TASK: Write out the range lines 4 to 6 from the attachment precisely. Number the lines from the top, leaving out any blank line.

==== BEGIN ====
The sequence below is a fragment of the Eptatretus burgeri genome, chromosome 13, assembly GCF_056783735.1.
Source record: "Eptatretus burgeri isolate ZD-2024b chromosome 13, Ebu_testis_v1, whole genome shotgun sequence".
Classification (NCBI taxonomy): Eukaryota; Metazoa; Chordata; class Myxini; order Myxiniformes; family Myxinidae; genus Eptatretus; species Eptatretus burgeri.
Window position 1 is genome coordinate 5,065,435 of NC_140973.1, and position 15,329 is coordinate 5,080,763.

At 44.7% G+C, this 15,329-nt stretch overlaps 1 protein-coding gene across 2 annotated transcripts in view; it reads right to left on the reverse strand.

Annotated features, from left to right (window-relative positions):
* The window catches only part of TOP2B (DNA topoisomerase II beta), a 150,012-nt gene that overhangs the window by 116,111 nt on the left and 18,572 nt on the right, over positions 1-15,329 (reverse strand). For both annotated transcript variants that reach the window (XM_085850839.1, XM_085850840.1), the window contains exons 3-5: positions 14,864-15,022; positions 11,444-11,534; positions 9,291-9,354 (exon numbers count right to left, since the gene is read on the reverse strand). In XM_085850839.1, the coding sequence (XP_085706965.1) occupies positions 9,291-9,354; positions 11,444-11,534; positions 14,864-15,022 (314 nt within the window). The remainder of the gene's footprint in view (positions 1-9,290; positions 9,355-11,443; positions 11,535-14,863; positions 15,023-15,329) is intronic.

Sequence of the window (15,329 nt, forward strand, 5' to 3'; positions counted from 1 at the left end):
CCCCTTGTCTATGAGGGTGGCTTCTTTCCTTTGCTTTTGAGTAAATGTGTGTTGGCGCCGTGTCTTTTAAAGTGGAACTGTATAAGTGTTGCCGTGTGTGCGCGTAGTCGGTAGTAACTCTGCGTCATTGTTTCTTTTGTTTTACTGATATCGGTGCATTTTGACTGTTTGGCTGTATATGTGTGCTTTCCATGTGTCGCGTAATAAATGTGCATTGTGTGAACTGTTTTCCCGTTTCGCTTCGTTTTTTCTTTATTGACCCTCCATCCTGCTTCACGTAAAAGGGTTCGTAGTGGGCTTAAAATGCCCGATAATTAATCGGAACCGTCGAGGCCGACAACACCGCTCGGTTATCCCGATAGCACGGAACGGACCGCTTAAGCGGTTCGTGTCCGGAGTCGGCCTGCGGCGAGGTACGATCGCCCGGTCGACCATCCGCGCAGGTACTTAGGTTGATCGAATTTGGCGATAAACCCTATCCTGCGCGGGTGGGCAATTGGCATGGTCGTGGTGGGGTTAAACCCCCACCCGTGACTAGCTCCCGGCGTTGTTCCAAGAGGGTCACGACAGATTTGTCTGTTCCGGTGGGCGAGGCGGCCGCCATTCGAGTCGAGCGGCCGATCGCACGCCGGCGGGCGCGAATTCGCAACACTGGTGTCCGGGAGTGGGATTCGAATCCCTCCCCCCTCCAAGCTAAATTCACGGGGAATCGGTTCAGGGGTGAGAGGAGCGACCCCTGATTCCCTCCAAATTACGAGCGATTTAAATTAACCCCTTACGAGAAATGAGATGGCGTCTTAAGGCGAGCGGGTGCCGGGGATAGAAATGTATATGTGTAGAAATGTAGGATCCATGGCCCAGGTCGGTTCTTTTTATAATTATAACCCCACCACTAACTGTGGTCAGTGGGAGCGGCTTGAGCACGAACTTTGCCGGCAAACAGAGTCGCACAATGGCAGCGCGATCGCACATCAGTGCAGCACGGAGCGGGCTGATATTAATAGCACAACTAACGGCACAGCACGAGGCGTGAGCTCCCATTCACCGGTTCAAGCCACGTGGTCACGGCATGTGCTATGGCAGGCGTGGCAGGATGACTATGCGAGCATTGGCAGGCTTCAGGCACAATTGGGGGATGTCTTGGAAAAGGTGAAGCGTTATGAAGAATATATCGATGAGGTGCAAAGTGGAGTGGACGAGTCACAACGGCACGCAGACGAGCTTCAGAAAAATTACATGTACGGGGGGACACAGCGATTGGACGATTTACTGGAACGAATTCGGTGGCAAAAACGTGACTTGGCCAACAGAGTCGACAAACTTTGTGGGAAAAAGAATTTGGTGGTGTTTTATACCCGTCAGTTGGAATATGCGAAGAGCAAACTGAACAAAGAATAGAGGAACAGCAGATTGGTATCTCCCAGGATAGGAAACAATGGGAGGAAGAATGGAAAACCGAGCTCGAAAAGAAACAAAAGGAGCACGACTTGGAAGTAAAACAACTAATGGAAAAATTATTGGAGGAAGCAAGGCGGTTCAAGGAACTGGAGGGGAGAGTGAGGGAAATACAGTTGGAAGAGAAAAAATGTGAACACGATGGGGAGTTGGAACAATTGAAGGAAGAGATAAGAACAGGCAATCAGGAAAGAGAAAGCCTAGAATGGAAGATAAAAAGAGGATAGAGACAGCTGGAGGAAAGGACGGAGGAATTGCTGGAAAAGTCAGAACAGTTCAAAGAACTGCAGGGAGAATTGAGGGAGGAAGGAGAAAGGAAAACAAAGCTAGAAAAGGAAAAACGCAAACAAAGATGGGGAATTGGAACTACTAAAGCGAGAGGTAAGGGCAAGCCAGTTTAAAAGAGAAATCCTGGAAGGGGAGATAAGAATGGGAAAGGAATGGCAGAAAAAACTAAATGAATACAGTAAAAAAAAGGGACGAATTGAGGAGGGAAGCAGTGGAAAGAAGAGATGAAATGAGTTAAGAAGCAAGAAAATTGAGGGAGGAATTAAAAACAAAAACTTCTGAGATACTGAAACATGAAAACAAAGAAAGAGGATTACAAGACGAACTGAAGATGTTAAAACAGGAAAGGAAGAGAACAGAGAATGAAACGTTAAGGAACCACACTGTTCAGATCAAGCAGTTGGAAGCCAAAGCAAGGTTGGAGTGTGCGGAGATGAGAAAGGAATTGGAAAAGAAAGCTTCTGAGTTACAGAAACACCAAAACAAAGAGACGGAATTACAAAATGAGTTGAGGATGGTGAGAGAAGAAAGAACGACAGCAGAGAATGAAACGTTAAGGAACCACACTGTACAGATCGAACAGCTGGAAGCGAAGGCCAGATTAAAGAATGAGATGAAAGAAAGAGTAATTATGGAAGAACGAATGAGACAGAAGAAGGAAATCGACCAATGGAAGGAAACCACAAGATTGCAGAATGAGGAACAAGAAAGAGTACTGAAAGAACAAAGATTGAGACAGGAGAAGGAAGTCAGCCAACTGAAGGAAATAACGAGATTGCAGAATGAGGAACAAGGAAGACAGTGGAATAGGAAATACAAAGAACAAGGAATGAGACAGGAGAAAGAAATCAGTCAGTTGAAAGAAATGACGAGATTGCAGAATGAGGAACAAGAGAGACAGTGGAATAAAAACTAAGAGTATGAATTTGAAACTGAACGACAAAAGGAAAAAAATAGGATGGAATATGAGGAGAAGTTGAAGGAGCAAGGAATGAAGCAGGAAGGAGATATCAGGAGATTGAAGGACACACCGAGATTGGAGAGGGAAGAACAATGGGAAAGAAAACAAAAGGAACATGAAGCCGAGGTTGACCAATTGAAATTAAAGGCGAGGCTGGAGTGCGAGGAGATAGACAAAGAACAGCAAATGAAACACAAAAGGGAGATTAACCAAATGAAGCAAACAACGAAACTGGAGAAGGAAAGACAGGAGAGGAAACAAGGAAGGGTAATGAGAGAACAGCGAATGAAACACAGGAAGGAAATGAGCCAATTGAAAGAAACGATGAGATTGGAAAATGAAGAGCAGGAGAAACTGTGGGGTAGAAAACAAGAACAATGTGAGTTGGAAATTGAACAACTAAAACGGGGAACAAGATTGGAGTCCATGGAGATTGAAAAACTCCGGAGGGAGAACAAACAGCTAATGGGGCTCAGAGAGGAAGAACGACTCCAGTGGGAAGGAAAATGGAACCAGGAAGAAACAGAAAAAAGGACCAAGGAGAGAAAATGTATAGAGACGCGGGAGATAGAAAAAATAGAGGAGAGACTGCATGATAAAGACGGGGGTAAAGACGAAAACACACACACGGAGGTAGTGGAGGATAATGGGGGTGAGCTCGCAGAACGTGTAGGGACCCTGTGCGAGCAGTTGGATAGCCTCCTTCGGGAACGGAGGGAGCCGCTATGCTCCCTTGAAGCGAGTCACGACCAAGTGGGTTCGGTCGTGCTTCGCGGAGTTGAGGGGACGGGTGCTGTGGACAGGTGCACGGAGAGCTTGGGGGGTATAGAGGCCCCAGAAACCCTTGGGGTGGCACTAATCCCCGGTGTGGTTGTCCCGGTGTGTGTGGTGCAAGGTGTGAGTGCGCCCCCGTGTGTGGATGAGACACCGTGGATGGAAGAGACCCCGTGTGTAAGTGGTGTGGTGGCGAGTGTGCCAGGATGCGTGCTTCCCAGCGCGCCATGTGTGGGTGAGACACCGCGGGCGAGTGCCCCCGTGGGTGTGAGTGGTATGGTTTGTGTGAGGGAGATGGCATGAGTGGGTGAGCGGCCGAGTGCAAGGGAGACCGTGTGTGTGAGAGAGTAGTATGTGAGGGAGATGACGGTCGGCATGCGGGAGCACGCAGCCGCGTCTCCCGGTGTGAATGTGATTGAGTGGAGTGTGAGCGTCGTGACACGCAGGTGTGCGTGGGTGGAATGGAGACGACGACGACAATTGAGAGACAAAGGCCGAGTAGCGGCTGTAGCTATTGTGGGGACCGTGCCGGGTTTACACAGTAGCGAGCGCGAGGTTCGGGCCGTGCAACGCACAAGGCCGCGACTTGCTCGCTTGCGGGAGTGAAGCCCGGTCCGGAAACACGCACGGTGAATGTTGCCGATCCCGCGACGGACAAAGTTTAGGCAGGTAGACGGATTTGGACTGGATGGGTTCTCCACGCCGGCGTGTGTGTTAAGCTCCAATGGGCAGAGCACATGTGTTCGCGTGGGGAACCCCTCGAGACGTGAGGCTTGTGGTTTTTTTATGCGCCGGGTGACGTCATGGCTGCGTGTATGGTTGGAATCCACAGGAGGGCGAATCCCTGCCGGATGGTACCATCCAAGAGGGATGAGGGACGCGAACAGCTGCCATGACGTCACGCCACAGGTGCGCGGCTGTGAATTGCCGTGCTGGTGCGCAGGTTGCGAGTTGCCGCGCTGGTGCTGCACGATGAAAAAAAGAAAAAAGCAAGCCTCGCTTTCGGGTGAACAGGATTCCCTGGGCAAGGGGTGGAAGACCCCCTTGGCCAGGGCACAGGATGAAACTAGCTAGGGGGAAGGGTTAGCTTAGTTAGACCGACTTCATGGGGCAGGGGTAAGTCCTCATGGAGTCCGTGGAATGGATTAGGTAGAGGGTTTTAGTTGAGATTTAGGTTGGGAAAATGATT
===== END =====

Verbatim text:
Window position 1 is genome coordinate 5,065,435 of NC_140973.1, and position 15,329 is coordinate 5,080,763.

At 44.7% G+C, this 15,329-nt stretch overlaps 1 protein-coding gene across 2 annotated transcripts in view; it reads right to left on the reverse strand.

Annotated features, from left to right (window-relative positions):